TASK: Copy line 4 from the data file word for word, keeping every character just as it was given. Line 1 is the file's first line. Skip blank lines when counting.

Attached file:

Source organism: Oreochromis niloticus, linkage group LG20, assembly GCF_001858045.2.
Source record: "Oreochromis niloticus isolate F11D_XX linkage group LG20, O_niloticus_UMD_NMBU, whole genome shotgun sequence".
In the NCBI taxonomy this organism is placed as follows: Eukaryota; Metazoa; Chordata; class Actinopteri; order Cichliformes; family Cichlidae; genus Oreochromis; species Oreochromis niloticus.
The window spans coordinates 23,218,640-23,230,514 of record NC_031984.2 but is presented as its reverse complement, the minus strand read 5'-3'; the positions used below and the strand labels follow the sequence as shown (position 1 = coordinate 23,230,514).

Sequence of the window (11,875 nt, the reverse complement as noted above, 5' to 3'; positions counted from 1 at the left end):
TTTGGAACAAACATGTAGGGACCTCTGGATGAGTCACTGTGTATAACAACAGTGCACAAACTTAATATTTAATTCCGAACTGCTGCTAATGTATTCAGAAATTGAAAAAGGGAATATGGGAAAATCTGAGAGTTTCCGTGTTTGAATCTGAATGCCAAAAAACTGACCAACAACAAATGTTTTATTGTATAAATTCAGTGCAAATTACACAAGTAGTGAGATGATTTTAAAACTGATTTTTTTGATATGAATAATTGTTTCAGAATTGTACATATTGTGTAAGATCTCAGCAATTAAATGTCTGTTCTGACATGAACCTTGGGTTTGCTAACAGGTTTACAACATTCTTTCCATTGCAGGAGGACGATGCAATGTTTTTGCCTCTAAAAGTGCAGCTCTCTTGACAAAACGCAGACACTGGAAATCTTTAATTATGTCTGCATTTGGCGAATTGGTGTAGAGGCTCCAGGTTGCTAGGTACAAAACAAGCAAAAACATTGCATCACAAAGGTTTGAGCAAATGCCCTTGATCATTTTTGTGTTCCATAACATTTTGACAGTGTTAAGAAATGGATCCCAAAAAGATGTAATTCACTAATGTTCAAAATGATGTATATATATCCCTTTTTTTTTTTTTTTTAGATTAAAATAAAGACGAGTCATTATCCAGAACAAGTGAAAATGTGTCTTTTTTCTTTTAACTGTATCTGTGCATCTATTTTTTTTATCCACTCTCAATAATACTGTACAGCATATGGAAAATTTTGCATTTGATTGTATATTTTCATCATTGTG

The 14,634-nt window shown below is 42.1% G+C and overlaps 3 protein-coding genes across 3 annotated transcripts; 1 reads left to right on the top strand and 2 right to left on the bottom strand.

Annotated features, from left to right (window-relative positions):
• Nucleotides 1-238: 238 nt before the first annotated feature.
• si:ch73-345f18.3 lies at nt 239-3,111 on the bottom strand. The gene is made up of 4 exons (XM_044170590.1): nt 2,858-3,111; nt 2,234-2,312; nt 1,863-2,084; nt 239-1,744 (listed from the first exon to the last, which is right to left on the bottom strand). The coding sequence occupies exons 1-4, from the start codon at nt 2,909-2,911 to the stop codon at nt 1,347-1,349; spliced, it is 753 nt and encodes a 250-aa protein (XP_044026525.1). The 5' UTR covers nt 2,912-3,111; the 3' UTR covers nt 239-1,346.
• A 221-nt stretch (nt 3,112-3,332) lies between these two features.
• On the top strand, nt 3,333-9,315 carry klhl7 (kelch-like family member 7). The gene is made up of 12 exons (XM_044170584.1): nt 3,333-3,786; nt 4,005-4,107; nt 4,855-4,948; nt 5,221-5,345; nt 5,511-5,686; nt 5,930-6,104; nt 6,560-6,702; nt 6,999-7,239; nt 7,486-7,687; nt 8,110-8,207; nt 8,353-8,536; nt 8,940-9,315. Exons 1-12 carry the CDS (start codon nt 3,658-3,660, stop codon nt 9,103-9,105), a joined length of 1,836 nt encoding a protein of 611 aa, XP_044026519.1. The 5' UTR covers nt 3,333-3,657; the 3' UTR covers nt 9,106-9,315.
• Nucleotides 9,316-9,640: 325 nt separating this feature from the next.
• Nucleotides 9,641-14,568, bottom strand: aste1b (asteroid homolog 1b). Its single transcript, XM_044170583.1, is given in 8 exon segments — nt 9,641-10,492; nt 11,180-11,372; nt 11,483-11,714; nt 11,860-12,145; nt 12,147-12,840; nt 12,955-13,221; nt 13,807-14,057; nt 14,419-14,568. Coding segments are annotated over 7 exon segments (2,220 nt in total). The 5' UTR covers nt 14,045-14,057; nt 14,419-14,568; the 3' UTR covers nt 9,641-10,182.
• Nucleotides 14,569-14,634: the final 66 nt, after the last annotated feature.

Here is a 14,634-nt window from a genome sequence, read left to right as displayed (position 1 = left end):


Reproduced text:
The window spans coordinates 23,218,640-23,230,514 of record NC_031984.2 but is presented as its reverse complement, the minus strand read 5'-3'; the positions used below and the strand labels follow the sequence as shown (position 1 = coordinate 23,230,514).